Only someone interested in history and/or genealogy can fully appreciate my excitement when I pulled into the parking lot at the National Archives in College Park, Maryland in April 2012. Would I really find as many documents as I had been led to believe, or was it another search that would provide little new information?
What did I need to do to gain access to the archives? A research card was needed, which necessitated showing a photo id such as a passport or driver’s license, having a picture taken, and watching a short video explaining the rules of handling the records. Most of my procedural questions were accurately answered on the FAQ page in advance of my visit at: http://www.archives.gov/publications/general-info-leaflets/71-06-dc-area-records.html .
After taking care of the initial red tape, I was ready to go, imagining myself pouring through all the mysterious documents by that afternoon. Unfortunately, it took much longer than I had envisioned. I provided my archivist, Elizabeth Gray, with some pertinent names and dates for one of the afternoon pulls, and out came a cart with twenty boxes – each the size of an old-fashioned card catalog drawer filled with index cards. How could I ever accomplish anything in four days? Nevertheless, I began going through them card by card, and I was able to find a few cards containing information on Dad and his family such as these three:
I was discouraged but determined to find more than just index cards. The following morning, another search uncovered a list of Americans granted passports during the month of April 1941. Dad’s name was on the list, stating that he was being issued his passport on April 29, along with a man named Jerry. (This will not be the last we will hear of Jerry.)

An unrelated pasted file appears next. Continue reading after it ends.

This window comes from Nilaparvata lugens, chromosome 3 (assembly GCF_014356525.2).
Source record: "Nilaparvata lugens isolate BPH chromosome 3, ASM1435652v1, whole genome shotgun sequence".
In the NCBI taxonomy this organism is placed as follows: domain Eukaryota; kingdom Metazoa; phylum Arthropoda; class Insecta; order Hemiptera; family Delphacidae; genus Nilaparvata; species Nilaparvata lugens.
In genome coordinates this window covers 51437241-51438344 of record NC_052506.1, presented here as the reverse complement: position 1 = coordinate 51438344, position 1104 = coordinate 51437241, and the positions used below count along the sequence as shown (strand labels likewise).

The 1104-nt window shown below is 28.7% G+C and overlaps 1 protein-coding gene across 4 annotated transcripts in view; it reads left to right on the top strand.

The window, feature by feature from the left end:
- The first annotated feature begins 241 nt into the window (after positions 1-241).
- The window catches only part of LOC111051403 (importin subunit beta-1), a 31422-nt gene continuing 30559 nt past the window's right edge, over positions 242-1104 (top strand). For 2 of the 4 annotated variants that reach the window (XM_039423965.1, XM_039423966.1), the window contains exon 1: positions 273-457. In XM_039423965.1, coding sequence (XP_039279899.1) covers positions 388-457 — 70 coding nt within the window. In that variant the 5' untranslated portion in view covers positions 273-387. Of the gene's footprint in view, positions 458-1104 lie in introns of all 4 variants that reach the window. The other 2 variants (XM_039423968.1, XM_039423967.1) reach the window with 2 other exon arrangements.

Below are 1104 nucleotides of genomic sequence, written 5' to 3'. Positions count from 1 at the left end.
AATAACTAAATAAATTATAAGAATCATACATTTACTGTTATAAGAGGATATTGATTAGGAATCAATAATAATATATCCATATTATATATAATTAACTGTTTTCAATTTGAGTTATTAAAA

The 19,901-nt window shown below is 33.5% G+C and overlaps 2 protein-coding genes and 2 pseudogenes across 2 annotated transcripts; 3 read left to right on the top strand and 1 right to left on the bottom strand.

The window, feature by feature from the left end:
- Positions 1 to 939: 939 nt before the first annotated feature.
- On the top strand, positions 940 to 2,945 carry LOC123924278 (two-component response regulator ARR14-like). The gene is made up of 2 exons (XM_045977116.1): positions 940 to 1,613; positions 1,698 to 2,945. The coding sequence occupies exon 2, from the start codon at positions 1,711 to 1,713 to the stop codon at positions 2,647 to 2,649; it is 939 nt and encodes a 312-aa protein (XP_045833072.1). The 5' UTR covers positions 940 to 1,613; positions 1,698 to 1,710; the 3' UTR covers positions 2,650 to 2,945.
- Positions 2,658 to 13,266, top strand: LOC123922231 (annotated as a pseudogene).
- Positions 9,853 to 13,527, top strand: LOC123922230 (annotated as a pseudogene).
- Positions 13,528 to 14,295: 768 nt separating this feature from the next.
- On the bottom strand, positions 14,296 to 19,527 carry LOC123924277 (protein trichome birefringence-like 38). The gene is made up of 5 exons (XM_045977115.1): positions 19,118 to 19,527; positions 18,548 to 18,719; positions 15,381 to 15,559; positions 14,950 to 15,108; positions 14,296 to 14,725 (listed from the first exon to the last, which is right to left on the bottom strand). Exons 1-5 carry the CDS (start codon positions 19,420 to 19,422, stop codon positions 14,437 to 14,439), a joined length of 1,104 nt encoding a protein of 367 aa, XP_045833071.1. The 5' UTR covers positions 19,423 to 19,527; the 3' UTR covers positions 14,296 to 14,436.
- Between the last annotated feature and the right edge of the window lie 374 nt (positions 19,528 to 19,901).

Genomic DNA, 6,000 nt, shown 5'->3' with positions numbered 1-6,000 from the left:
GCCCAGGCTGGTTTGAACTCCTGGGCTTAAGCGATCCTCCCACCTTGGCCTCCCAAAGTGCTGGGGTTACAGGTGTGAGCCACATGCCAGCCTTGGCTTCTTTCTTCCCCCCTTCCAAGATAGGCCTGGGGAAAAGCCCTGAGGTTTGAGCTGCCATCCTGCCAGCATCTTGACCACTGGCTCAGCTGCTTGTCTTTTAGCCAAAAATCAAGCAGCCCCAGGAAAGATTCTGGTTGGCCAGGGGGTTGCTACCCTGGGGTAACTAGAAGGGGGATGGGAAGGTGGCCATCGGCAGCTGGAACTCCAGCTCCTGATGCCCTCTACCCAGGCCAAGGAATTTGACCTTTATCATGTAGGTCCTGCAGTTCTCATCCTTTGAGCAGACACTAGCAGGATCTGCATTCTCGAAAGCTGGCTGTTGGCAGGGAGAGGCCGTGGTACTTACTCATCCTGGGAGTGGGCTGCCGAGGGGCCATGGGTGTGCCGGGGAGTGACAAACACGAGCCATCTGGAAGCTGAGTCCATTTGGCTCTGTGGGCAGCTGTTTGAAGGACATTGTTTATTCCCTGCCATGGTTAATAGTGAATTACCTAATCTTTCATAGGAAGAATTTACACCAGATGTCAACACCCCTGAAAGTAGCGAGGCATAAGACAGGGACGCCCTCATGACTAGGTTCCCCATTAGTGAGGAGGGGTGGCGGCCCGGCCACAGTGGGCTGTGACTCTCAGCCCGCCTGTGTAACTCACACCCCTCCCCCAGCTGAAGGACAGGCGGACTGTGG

Admittedly this was not enough. I returned from lunch optimistic that I would be successful with my next pull request. I decided that, perhaps, I needed to expand my search in case the documents had been misfiled.
I waited and watched the board near the front of the room until my name appeared. It was like Christmas had come to me at the National Archives! I was given several boxes, and like I had guessed, the documents I had been seeking had been filed incorrectly.
Inside one of the boxes, I found a stack of papers stapled together. With little time left before the end of the day, I carefully picked through the papers and realized I did not travel to Maryland in vain.
I took pictures of as many documents as possible and returned to my hotel. I was feeling excited, relieved, and impatient for the next day. Would I be able to sleep knowing I had found my treasure?